Krishna Shastri Divullabally | The imagination died… the imagination lives

Didn’t you hear? The novel is dead. At least, that’s what you’d believe if you read her latest obituary in a prestigious magazine, where she was quickly and thoroughly buried by people interested in Indian publishing.

In the article, a reputable editor and publisher who has worked with some of the major publishing houses in India said regarding the demise of Hindi fiction: “Today, people want to read non-fiction books because they think, ‘I should speak intellectually’. The phenomenon of social “ostentation” is the malady that has damaged the imagination. Everyone is arguing about their idea of ​​India today – at dinner tables, at parties, on social media, at literature festivals. Realistic works give them fodder for these reckless ideas.”

In other words, people who tweet and attend literary festivals and parties don’t read novels. Why post it? Because this is what the novel has always been published for: Encounters.

“Literature is in a dismal state,” said a well-known literary agent. “Publishing houses are shrinking it, and there are very few machines to support its growth.”

While the agency’s website highlights prestigious books by award-winning writers on their list, I urge the reader to check out the majority of that bloated list. The accuracy of his first claim, the dismal state of the Indian imagination, may prove quite comprehensively.

There are many people saying many things about the rotting corpse of the Hindi novel in the article I referred to, but for the purpose of this piece, the above quotes are sufficient.

That the so-called gatekeepers of this industry, the editor/publisher and literary agent, attribute the demise of the Indian novel to, one, the encounters that do not want to read novels, and the second of the publishing houses that cut their literary lists because they do not sell, makes it seem all the fault of a poor and hopeless novelist. And if the Hindi novel decides to jump off a cliff, what can they really do, helpless chapters? This, too, without leaving a suicide note, which, being non-fictional, would have been sold, damn it.

Well, since the writer of the previous article did not ask these questions, I consider myself, as a novelist and reader of non-review novels, to ask publishers, literary agents, and editors, among others, for the following.

If no one is buying fiction, could it be because of the mountainous pile of trash that has been published in the name of fiction in the past decade? And could such a large amount of unread pulp happen, for example, because the editors did not invest enough time or effort in the most important part of their work: Finding And the nurture real talent? And could it be because these lovable folk, when not posting works by their fellow classmates, were busy on social media praising each other, attending lit festivals, and handing the assignment of commissioning/talent exploration to so-called literary agents?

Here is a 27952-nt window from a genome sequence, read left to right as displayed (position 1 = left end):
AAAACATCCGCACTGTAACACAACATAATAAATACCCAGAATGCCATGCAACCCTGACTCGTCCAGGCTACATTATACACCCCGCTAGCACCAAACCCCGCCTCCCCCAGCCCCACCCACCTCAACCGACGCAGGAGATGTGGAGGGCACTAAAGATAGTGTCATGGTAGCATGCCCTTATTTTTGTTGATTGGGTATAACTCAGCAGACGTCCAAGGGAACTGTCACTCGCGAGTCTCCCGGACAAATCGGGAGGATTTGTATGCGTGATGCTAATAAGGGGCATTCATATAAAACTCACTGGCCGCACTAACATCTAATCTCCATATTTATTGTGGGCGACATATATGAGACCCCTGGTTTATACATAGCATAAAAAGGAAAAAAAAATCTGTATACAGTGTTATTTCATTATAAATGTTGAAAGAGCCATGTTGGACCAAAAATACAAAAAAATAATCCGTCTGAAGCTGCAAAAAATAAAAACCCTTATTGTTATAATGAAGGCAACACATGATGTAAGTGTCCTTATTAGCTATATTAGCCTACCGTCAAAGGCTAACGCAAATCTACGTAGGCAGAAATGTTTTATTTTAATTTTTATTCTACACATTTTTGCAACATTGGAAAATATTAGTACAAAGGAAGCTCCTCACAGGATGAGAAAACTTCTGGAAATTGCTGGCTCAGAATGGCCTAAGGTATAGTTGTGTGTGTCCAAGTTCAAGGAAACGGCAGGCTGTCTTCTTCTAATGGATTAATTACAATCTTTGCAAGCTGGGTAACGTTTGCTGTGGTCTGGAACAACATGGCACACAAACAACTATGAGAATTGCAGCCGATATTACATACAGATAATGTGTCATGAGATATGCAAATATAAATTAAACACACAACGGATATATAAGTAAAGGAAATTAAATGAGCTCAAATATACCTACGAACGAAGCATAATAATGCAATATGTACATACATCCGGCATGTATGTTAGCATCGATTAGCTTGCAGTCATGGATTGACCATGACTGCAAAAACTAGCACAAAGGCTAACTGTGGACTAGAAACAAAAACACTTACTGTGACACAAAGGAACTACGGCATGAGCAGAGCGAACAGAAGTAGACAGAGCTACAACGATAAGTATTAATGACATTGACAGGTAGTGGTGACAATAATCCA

Could it also have something to do with publishers/editors taking the slow route of giving so much money to “famous” writers (whose books have since been bombarded) that money for real writers has become laughable? And has this, in turn, led to the old adage “If you pay the peanuts, the monkeys will do? What about the rude and tireless pursuit of Bollywood characters? Didn’t crore’s plunge into deceptive memoirs by actors and actresses drain the resources of publishing houses? Has the cumulative effect of irreparable massive progress not contributed — for the sleazy big names and Bollywood trawlers — somewhat in that publishing houses shut their doors overnight?Do you think the same “talent pool,” with the same wet pronouns and worn-out ideas, playing musical chairs for senior publishing positions had an impact on the Indian imagination? Did these back-scratching gangs (with some families turning it into a cottage industry with an idea of ​​a conflict of interest) in any way contribute to the murder of the novel and its writer?

I leave the epitaphs in the novel with this passage to Neil Gaiman:

“My cousin Helen, who is now in her 90s, was in the Warsaw ghetto during World War II. She and a group of girls in the ghetto had to do sewing every day. And if you were found with a book, the death penalty was automatic. I got a copy of Gone with the WindShe took three or four hours of her bedtime each night to read. And then, during the hour or so when they were sewing the next day, she would tell them all the story. These girls were risking certain death for the sake of a story. And when she told me that story herself, it made what I feel even more important. Because giving people stories is not a luxury. It’s actually one of the things you live and die for.

Your job, editors, publishers, and literary agents, is not just to produce what you think the audience wants. As dictated by the know-it-all sales team. It’s investing some time, money, effort and love in spreading what the world needs as well. As your heart and conscience understand it.

In short, I don’t think it was the novel or the fiction that died. far from it. Imagination will remain alive and alive as long as we – and our imaginations – are alive. I think it’s the people who work in the field of writers who need to check their impulses.

End

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